On the 17th of June 2019 Ireland’s Climate Action Plan was revealed, detailing the changes necessary to become a carbon neutral country by the year 2050. 

It is split into several different sections, covering the main greenhouse gas emitters in the country, and the actions necessary to reduce emissions in these sectors.

The main points of interest are included below. Please click on the link to view the Climate Action Plan in full.

Quarterly Update

An important aspect of the Climate Action Plan is the publication of quarterly reports which track the progress of climate goals set out for that particular quarter. Grian will include these quarterly updates to provide information on the success or indeed failure of the Climate Action Plan.


According to the update 85% or 149 of actions for quarters three and four of 2019 have been met, with the remainder scheduled to be completed by the end of the year. The actions completed are not significant changes but they hopefully provide a platform for necessary future actions.

The list of completed actions are included below. These are taken directly from an RTE article by Environmental and Science Correspondent George Lee.

  • Increase in carbon taxes in the budget.

  • Commitment to ring fence up to 6 billion from the tax over the next 10 years for climate related projects.

  • Phasing out of oil exploration in Irish waters.

  • A new scheme for 1,200 on-street public charge points for electric vehicles, led by local authorities.

  • The delivery of the first Luas extension.

  • New requirements to ensure all new homes are Nearly Zero Energy Buildings (NZEB) standard.

  • New energy efficiency regulations for home renovations over a certain size.

  • The signing of Climate Action Charters signed with all 31 local authorities.

  • A commitment to a Just Transition Plan, with €31m announced in Budget 2020 for new measures.

  • New rules for public procurement, meaning €12bn of State investment each year will be invested sustainably.

  • A Budget 2020 commitment to increase the price of carbon to €80 per tonne in 2030, and to ring-fence all of the proceeds for climate action, tackling energy poverty and delivering a just transition.

  • The establishment of a Climate Action Plan Delivery Board, led by the Department of the Taoiseach.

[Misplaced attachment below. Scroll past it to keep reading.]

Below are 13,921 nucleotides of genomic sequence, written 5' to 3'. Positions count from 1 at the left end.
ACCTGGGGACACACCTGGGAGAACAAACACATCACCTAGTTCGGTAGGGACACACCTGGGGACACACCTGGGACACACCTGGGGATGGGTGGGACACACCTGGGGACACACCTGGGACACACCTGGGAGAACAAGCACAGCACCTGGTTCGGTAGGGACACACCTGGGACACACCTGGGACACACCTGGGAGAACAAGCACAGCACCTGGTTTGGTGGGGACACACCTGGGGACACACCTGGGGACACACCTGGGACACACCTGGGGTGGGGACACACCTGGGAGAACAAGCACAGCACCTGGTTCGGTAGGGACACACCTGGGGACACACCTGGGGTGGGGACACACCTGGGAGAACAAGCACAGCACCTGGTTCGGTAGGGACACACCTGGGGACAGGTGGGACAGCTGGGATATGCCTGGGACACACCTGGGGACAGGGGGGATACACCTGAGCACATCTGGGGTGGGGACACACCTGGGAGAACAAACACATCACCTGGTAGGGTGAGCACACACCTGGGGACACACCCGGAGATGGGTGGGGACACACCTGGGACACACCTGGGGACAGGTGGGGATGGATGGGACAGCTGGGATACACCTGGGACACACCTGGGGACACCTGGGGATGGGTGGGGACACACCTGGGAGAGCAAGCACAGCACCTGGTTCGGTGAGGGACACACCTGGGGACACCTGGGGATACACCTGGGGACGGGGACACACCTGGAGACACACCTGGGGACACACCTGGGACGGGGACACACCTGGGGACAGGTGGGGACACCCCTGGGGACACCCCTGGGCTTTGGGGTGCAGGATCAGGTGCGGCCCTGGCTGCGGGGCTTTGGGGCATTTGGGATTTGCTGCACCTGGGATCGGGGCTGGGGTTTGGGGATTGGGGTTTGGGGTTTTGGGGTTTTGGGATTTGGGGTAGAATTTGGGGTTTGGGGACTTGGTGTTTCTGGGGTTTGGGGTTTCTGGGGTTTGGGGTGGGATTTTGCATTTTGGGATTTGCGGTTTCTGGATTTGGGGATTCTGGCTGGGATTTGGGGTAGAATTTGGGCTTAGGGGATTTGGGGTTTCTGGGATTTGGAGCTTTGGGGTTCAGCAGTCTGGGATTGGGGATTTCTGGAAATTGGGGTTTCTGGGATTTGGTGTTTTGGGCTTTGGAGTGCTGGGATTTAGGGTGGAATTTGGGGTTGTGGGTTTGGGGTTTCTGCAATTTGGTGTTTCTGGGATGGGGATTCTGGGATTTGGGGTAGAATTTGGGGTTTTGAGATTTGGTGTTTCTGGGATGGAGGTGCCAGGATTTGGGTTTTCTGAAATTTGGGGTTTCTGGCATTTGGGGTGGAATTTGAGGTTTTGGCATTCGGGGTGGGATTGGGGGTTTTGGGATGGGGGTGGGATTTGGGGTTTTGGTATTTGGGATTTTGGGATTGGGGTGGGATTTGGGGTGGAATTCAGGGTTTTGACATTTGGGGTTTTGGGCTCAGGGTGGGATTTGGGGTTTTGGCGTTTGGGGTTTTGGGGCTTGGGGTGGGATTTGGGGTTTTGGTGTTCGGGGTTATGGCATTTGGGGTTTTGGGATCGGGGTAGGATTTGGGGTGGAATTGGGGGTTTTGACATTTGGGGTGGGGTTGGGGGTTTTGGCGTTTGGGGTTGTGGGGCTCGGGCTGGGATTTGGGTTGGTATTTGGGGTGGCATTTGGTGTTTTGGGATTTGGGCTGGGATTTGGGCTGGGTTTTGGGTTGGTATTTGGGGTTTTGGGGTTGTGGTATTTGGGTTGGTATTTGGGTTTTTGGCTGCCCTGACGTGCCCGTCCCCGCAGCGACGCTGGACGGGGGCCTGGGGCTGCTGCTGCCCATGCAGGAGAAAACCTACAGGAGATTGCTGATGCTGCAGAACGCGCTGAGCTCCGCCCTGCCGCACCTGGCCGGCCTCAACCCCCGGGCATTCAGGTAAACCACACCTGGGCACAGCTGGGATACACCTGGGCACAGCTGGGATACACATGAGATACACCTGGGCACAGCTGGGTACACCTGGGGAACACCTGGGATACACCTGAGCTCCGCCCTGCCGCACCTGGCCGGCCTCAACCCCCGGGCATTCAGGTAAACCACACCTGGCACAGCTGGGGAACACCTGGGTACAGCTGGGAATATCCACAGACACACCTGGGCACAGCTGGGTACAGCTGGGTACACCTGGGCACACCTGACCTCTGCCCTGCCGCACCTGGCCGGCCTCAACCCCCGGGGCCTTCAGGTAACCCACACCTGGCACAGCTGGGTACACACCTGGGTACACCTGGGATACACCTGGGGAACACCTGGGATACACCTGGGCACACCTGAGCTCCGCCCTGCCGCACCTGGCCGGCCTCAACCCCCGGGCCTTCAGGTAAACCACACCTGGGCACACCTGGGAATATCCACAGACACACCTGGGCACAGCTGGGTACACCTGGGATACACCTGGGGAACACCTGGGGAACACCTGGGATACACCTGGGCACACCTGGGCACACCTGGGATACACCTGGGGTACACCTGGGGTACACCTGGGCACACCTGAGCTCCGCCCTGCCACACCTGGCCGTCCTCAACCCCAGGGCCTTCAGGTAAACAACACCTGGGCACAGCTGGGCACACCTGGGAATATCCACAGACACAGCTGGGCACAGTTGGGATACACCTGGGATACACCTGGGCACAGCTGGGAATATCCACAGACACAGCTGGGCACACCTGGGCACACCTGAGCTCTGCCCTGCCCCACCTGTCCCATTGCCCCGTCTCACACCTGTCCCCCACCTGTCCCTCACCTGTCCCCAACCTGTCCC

• A retrofitting model taskforce to deliver the new national retrofitting plan which will group homes in the same area together to lower cost, introducing easy pay back models (eg through utility bills) and smart financing.

  • A €530m EU grant to deliver the Ireland-France Celtic Interconnector, which will link the Irish and French electricity grids to increase renewable electricity from 30% to 70%.

  • The acceptance of Climate Advisory Council advice to ban all new oil exploration off Irish coastal waters.

  • The holding of eight town hall meetings across the country to engage with local communities about climate action.


Increase share of electricity generation from renewably sources from 30% to 70% by 2030.

Introduce support scheme for micro-generation allowing sale of excess power back into the grid.

Phase out operation of coal and peat-fired electricity generation plants.

19.3% GHG emissions 2017


Reduce Ireland's ETS emissions 10-15% by 2030.

Increased energy efficiency of processes, buildings and transport.

Improve how resources are managed and introduce new technologies or innovative processes to reduce emissions.

Work closely with SEAI to bring about necessary changes to enterprise.

13.4% GHG emissions 2017

Built Environment

Increase energy efficiency of current buildings through retrofitting (500,000 by 2030).

Switch to new building standards, e.g. oil heating to heat pumps with an expected 600,000 heat pumps installed by 2030.

Reduce CO2 emissions by 40-45% by 2030.

12.7% GHG emissions 2017


100% of new cars sold by 2030 to be fully electric or hybrid electric vehicles (950,000 on the road by 2030).

Increase raw bio-fuel content of fuel.

Conversion of public transport fleets to zero carbon alternatives.

Increased public transport investment as well as a roll out of EV charging ports.

19.8% GHG emissions 2017

Agriculture, Forestry and Land Use

Methane and nitrous oxide abatement measures.

8,000 ha/annum new forestry plantations.

Preservation and restoration of carbon sequestering peatlands.

40,000 ha/annum reduced management intensity of grasslands on drained organic soil.

33% GHG emissions 2017

Waste and the Circular Economy

Recycle 65% municipal waste, 70% of packaging and 55% of plastic packaging by 2030.

Reduce food waste by 50% by 2030.

Ban specific single use plastic items.

1.5% GHG emissions 2017